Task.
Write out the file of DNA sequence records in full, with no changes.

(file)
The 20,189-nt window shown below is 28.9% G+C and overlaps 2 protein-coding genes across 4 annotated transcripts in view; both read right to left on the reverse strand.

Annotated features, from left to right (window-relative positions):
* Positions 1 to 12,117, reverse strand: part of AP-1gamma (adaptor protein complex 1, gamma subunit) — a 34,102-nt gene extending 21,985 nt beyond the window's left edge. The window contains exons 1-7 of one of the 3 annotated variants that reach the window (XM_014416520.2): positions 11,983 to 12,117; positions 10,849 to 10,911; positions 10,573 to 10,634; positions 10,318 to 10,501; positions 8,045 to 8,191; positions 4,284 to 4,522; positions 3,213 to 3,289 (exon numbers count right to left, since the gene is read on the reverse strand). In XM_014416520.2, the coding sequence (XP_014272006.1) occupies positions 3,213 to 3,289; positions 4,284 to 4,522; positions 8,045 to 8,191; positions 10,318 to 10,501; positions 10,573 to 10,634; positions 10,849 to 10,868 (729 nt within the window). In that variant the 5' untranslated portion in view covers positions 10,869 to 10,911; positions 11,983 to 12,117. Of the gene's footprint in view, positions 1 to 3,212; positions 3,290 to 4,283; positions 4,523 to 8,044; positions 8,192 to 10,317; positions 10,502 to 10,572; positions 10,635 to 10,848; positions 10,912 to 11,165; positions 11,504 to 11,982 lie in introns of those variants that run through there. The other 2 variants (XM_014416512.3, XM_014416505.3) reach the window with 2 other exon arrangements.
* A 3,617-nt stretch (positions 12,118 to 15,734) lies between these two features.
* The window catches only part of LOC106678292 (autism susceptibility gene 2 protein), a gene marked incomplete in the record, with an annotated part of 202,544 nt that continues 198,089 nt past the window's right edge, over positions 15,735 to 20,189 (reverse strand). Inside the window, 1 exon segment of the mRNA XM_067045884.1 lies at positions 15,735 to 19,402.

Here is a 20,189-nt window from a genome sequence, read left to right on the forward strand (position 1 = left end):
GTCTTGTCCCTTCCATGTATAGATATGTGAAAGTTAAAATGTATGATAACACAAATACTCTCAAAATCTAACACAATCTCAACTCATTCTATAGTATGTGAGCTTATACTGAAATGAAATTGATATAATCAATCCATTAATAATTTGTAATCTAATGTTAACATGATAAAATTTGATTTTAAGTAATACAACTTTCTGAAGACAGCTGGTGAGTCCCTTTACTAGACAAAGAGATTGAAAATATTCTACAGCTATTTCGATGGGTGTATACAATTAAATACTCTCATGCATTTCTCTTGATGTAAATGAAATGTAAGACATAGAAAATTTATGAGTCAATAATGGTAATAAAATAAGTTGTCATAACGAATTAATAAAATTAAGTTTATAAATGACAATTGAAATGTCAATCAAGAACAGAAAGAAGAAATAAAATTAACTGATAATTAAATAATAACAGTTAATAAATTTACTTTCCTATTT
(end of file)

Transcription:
The 20,189-nt window shown below is 28.9% G+C and overlaps 2 protein-coding genes across 4 annotated transcripts in view; both read right to left on the reverse strand.

Annotated features, from left to right (window-relative positions):
* Positions 1 to 12,117, reverse strand: part of AP-1gamma (adaptor protein complex 1, gamma subunit) — a 34,102-nt gene extending 21,985 nt beyond the window's left edge. The window contains exons 1-7 of one of the 3 annotated variants that reach the window (XM_014416520.2): positions 11,983 to 12,117; positions 10,849 to 10,911; positions 10,573 to 10,634; positions 10,318 to 10,501; positions 8,045 to 8,191; positions 4,284 to 4,522; positions 3,213 to 3,289 (exon numbers count right to left, since the gene is read on the reverse strand). In XM_014416520.2, the coding sequence (XP_014272006.1) occupies positions 3,213 to 3,289; positions 4,284 to 4,522; positions 8,045 to 8,191; positions 10,318 to 10,501; positions 10,573 to 10,634; positions 10,849 to 10,868 (729 nt within the window). In that variant the 5' untranslated portion in view covers positions 10,869 to 10,911; positions 11,983 to 12,117. Of the gene's footprint in view, positions 1 to 3,212; positions 3,290 to 4,283; positions 4,523 to 8,044; positions 8,192 to 10,317; positions 10,502 to 10,572; positions 10,635 to 10,848; positions 10,912 to 11,165; positions 11,504 to 11,982 lie in introns of those variants that run through there. The other 2 variants (XM_014416512.3, XM_014416505.3) reach the window with 2 other exon arrangements.
* A 3,617-nt stretch (positions 12,118 to 15,734) lies between these two features.
* The window catches only part of LOC106678292 (autism susceptibility gene 2 protein), a gene marked incomplete in the record, with an annotated part of 202,544 nt that continues 198,089 nt past the window's right edge, over positions 15,735 to 20,189 (reverse strand). Inside the window, 1 exon segment of the mRNA XM_067045884.1 lies at positions 15,735 to 19,402.

Here is a 20,189-nt window from a genome sequence, read left to right on the forward strand (position 1 = left end):
GTCTTGTCCCTTCCATGTATAGATATGTGAAAGTTAAAATGTATGATAACACAAATACTCTCAAAATCTAACACAATCTCAACTCATTCTATAGTATGTGAGCTTATACTGAAATGAAATTGATATAATCAATCCATTAATAATTTGTAATCTAATGTTAACATGATAAAATTTGATTTTAAGTAATACAACTTTCTGAAGACAGCTGGTGAGTCCCTTTACTAGACAAAGAGATTGAAAATATTCTACAGCTATTTCGATGGGTGTATACAATTAAATACTCTCATGCATTTCTCTTGATGTAAATGAAATGTAAGACATAGAAAATTTATGAGTCAATAATGGTAATAAAATAAGTTGTCATAACGAATTAATAAAATTAAGTTTATAAATGACAATTGAAATGTCAATCAAGAACAGAAAGAAGAAATAAAATTAACTGATAATTAAATAATAACAGTTAATAAATTTACTTTCCTATTT